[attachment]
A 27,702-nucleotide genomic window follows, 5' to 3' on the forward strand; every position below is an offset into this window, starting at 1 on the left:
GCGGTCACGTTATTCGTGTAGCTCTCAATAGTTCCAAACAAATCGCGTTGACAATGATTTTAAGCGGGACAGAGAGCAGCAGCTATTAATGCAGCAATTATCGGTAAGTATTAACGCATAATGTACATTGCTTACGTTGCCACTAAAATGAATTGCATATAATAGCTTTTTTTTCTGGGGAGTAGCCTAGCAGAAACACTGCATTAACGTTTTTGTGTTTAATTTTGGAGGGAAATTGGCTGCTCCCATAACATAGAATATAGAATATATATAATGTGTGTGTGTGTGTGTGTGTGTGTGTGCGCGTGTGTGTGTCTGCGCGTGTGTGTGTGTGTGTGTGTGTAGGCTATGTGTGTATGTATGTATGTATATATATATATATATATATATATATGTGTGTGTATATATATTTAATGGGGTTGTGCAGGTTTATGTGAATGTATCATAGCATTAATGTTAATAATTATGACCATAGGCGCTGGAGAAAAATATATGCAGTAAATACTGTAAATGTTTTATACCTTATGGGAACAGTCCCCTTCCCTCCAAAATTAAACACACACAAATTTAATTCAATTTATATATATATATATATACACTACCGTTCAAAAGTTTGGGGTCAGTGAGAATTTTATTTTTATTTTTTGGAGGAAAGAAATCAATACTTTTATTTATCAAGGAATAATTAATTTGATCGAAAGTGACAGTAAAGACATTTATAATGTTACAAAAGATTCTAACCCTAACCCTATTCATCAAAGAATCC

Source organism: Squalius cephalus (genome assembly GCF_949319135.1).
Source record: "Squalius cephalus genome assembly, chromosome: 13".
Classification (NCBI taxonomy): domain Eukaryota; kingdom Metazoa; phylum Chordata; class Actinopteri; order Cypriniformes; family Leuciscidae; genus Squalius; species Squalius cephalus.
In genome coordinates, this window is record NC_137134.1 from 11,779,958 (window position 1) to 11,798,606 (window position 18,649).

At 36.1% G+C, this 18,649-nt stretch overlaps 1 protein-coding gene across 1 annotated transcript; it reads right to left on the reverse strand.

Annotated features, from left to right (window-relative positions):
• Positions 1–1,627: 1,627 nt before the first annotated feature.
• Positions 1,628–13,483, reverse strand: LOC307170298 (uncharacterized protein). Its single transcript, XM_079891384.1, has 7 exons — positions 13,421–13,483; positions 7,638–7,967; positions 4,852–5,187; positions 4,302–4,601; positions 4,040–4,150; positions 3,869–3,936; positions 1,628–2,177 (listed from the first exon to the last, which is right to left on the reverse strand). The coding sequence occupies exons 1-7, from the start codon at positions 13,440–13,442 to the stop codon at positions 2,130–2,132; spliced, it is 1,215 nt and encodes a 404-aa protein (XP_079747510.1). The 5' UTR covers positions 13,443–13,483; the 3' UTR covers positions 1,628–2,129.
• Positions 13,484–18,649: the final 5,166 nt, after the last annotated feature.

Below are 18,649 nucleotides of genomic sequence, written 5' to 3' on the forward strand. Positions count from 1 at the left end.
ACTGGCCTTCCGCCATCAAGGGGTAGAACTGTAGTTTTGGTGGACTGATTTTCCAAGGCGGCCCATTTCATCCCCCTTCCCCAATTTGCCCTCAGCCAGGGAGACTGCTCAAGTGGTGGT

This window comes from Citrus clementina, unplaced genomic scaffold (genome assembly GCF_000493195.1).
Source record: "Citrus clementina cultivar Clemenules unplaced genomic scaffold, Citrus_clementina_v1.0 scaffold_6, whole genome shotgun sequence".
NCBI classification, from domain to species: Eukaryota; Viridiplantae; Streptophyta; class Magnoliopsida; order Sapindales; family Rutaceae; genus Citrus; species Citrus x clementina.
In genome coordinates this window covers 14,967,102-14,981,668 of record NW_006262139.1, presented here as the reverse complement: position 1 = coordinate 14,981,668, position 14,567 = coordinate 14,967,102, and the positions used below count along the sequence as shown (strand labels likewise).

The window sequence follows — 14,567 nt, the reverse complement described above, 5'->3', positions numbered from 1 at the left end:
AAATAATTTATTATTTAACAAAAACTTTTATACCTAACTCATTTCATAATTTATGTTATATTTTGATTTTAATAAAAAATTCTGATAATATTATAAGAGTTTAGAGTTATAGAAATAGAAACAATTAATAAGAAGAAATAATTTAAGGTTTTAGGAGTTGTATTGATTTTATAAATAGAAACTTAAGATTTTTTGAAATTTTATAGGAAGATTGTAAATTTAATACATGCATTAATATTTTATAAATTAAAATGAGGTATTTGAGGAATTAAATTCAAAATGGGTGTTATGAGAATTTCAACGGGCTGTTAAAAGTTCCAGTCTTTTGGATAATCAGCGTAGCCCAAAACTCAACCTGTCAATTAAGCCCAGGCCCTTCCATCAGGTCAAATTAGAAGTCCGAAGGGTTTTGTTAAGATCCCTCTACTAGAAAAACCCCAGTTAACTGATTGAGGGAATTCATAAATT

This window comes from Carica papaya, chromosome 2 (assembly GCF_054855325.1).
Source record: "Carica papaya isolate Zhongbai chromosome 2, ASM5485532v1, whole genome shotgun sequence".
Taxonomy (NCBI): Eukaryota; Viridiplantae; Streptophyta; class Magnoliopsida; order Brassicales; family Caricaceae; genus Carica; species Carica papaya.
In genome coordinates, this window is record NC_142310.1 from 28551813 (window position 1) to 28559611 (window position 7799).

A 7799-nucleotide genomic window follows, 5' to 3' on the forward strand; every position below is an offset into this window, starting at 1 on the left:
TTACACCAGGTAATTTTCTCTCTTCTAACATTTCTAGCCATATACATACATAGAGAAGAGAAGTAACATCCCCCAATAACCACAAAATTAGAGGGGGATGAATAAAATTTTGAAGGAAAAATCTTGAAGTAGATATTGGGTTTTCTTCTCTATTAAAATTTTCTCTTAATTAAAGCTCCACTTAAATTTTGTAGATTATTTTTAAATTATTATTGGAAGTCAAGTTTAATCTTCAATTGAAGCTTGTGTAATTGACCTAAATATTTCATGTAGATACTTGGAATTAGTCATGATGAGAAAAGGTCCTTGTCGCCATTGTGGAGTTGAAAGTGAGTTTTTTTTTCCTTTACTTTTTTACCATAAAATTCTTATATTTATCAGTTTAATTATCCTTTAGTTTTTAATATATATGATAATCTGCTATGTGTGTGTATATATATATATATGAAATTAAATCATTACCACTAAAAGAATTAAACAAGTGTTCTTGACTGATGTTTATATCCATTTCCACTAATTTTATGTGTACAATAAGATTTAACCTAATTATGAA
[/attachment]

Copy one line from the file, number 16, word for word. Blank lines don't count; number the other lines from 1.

NCBI classification, from domain to species: Eukaryota; Viridiplantae; Streptophyta; class Magnoliopsida; order Sapindales; family Rutaceae; genus Citrus; species Citrus x clementina.